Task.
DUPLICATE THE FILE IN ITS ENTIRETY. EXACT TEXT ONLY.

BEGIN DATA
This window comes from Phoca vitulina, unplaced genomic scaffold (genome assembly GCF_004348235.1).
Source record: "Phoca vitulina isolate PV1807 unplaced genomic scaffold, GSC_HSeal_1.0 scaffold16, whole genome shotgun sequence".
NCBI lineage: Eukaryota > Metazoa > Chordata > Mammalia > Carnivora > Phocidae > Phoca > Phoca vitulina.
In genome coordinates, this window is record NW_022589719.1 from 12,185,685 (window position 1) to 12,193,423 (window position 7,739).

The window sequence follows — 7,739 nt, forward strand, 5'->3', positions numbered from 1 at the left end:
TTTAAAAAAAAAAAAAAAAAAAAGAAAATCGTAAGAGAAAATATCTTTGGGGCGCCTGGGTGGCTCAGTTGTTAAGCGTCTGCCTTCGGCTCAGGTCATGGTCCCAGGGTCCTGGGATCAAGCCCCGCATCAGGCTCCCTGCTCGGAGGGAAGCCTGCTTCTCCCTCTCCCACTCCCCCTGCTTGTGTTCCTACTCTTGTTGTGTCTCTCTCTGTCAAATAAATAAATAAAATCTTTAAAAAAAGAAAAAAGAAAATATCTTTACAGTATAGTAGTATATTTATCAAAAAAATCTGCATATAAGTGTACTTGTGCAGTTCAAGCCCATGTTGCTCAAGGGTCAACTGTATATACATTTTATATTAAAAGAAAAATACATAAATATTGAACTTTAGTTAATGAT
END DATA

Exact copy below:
This window comes from Phoca vitulina, unplaced genomic scaffold (genome assembly GCF_004348235.1).
Source record: "Phoca vitulina isolate PV1807 unplaced genomic scaffold, GSC_HSeal_1.0 scaffold16, whole genome shotgun sequence".
NCBI lineage: Eukaryota > Metazoa > Chordata > Mammalia > Carnivora > Phocidae > Phoca > Phoca vitulina.
In genome coordinates, this window is record NW_022589719.1 from 12,185,685 (window position 1) to 12,193,423 (window position 7,739).

The window sequence follows — 7,739 nt, forward strand, 5'->3', positions numbered from 1 at the left end:
TTTAAAAAAAAAAAAAAAAAAAAGAAAATCGTAAGAGAAAATATCTTTGGGGCGCCTGGGTGGCTCAGTTGTTAAGCGTCTGCCTTCGGCTCAGGTCATGGTCCCAGGGTCCTGGGATCAAGCCCCGCATCAGGCTCCCTGCTCGGAGGGAAGCCTGCTTCTCCCTCTCCCACTCCCCCTGCTTGTGTTCCTACTCTTGTTGTGTCTCTCTCTGTCAAATAAATAAATAAAATCTTTAAAAAAAGAAAAAAGAAAATATCTTTACAGTATAGTAGTATATTTATCAAAAAAATCTGCATATAAGTGTACTTGTGCAGTTCAAGCCCATGTTGCTCAAGGGTCAACTGTATATACATTTTATATTAAAAGAAAAATACATAAATATTGAACTTTAGTTAATGAT